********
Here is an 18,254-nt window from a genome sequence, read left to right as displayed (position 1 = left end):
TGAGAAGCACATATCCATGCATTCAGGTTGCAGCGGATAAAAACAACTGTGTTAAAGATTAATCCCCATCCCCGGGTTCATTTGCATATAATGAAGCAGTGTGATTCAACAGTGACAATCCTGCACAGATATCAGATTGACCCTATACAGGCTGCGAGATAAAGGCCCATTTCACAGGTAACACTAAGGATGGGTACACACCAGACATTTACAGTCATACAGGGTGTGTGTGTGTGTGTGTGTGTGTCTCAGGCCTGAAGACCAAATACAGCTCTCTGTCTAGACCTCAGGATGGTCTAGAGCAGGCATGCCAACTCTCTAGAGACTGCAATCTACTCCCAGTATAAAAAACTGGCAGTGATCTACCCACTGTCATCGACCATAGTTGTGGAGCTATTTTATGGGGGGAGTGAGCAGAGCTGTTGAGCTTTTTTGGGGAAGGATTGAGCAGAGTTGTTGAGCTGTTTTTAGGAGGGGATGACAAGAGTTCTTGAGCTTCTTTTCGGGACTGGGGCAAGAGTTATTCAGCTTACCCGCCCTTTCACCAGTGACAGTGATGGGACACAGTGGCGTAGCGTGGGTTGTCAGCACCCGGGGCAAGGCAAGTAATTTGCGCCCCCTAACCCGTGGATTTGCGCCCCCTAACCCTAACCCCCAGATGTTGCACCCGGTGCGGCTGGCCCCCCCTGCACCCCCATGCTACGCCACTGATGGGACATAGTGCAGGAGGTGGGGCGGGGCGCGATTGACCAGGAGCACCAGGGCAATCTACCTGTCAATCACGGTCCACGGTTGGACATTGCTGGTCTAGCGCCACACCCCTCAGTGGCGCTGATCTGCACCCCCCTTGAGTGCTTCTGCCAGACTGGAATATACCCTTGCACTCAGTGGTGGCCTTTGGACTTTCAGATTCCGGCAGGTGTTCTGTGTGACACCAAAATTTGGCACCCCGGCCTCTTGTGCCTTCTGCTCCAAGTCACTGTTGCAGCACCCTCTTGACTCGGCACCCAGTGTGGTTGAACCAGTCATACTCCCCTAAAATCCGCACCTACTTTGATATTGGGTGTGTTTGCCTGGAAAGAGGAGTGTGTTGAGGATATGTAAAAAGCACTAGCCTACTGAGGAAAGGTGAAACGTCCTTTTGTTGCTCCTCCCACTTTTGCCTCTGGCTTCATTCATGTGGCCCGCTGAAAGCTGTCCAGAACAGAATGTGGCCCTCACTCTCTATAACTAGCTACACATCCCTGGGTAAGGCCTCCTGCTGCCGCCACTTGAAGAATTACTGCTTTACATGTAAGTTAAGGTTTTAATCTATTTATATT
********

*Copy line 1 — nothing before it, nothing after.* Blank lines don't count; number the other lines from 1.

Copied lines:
Here is an 18,254-nt window from a genome sequence, read left to right as displayed (position 1 = left end):